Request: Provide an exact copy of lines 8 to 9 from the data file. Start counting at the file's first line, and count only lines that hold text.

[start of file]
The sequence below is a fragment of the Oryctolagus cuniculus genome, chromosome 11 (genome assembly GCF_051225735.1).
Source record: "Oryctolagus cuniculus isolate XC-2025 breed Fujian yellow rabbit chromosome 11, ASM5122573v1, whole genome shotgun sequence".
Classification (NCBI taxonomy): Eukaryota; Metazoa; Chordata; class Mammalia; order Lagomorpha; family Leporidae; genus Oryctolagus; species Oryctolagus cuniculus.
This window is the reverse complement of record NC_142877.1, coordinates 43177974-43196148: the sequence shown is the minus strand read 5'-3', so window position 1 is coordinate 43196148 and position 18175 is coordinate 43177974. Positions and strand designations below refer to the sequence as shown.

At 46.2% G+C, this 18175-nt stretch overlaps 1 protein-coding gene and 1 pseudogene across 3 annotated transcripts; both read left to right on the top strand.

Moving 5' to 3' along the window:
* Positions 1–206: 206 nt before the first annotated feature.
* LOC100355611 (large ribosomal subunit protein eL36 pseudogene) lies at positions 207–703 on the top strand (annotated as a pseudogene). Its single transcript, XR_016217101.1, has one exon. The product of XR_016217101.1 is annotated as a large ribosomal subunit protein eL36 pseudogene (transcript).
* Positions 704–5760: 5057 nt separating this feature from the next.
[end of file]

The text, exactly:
* LOC100355611 (large ribosomal subunit protein eL36 pseudogene) lies at positions 207–703 on the top strand (annotated as a pseudogene). Its single transcript, XR_016217101.1, has one exon. The product of XR_016217101.1 is annotated as a large ribosomal subunit protein eL36 pseudogene (transcript).
* Positions 704–5760: 5057 nt separating this feature from the next.